In recent years we've seen an explosion of claims and certifications on the foods we consume. It is not the desire of Adagio to judge or sway your decisions concerting what you put in your body. Therefore, we'll stick to the plain facts on the issues, and give you a deeper understanding so you can determine the proper choice for you.
To begin, one must understand what makes a product organic.
The USDA tells us that organic foods are those that are "produced without using most conventional pesticides; fertilizers made with synthetic ingredients or sewage sludge; bioengineering; or ionizing radiation."
In other words, Organic foods must use very little chemicals during the growing process. In addition, the soil that the products are grown in must be free and clear of the same chemicals. To ensure this, farmers must let their fields lay fallow (unused) until they reach an acceptable level. As most farmers in tea growing regions are too poor to be able to afford the privilege of not making money off of their fields for years at a time, most of the tea that is produced worldwide is not certified "organic".
While "organic" does have real meaning and environmental value, it is not focused primarily on the quality of the tea and does not come with guarantees. Organic Certification controls the inputs and the process and strives to protect the environment but does not involve any testing or verification after the tea is produced to determine whether the rules were followed. Because there are no quality standards for the final product, organic certification also does not guarantee that there are no environmental pollutants or contaminants during processing or packaging. It's important to buy from growers, distributors and retailers that you trust, regardless of the certification!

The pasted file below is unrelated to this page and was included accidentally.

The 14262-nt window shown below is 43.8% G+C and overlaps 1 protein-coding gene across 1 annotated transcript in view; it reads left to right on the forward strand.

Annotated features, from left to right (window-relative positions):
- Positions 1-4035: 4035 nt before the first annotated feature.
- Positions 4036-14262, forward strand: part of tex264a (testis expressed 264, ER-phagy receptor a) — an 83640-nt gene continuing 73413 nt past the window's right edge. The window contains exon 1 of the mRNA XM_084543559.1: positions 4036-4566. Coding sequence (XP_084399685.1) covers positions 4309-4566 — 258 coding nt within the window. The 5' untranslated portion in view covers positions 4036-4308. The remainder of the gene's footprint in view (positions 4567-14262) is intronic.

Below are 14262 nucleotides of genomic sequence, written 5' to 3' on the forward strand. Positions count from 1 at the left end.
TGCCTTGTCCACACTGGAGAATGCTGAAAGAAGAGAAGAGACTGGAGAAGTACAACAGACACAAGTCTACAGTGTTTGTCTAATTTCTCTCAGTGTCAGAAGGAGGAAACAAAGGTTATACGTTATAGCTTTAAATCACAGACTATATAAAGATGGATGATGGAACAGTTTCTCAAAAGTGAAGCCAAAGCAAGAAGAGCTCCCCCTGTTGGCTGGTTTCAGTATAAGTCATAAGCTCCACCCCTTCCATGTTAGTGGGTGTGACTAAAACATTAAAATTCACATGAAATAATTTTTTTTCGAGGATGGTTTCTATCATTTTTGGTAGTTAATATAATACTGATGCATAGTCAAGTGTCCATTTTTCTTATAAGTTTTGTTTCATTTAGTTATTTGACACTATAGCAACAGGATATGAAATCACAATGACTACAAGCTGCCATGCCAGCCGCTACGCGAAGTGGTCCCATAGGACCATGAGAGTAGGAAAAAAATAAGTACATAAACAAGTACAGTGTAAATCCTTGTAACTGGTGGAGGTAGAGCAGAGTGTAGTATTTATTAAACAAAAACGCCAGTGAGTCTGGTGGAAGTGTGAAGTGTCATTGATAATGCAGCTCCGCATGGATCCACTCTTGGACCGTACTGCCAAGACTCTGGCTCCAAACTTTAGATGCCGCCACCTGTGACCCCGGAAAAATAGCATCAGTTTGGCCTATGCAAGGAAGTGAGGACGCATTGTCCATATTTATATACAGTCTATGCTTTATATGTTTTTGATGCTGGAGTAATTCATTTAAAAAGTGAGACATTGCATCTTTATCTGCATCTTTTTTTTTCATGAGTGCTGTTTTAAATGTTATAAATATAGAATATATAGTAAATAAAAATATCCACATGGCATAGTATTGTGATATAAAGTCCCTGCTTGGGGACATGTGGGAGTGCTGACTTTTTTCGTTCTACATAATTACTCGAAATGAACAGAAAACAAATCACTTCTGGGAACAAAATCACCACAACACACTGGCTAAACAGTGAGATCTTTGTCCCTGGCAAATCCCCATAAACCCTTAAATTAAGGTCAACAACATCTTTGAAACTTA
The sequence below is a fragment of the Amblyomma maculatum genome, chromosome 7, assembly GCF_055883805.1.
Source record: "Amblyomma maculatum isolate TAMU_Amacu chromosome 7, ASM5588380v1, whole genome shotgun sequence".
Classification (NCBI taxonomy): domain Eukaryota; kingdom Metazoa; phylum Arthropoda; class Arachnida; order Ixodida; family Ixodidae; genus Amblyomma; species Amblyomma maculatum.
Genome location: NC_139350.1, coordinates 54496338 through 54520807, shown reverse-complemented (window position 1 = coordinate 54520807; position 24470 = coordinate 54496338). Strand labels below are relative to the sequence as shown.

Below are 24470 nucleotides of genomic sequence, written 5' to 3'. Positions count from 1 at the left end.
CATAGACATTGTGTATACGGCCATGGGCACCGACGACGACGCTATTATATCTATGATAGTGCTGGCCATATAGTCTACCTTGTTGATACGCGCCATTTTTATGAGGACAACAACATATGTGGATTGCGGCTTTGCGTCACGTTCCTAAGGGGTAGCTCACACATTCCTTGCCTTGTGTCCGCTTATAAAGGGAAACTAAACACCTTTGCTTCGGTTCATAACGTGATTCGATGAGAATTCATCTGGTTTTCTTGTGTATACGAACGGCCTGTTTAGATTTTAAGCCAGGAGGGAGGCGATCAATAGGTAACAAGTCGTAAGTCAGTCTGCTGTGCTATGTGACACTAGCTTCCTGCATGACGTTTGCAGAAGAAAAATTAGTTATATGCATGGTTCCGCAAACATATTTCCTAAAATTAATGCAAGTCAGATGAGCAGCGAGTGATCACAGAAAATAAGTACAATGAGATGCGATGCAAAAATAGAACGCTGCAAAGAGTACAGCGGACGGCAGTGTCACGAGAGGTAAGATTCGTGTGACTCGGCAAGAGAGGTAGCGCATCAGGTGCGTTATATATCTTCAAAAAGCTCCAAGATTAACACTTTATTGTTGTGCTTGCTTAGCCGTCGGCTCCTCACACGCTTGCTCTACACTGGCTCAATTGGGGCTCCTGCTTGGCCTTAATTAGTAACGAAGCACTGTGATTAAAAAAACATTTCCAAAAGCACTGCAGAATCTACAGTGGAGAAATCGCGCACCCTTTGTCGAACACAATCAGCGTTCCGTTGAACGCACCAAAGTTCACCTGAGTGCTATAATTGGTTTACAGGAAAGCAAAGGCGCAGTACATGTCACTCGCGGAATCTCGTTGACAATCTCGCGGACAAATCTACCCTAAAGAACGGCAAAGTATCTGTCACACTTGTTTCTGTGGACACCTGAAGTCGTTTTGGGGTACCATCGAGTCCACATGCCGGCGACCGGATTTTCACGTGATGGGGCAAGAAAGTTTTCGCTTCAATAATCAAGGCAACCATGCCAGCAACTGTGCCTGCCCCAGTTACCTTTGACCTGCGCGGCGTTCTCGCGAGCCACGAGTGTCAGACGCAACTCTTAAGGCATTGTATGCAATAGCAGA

Being "certified" organic is also a rather complicated process. There are hundreds of different agencies internationally that certify products as organic. Each agency has different standards, and some certifications are accepted in one country, but not others. For example, some products considered organic by the European organic association will not be considered organic by the USDA. Undoubtedly, these complications are due to political reasons as well as health concerns. It is natural to be suspect of a tea company that boasts a foreign "organic" sticker. But, on the other hand, there is no significant scientific proof showing that it is dangerous to drink a tea that is not organic. More importantly, because of the bureaucratic complexity of certifications and the small size of most premium tea producers, many teas that would qualify as organic are never formally certified.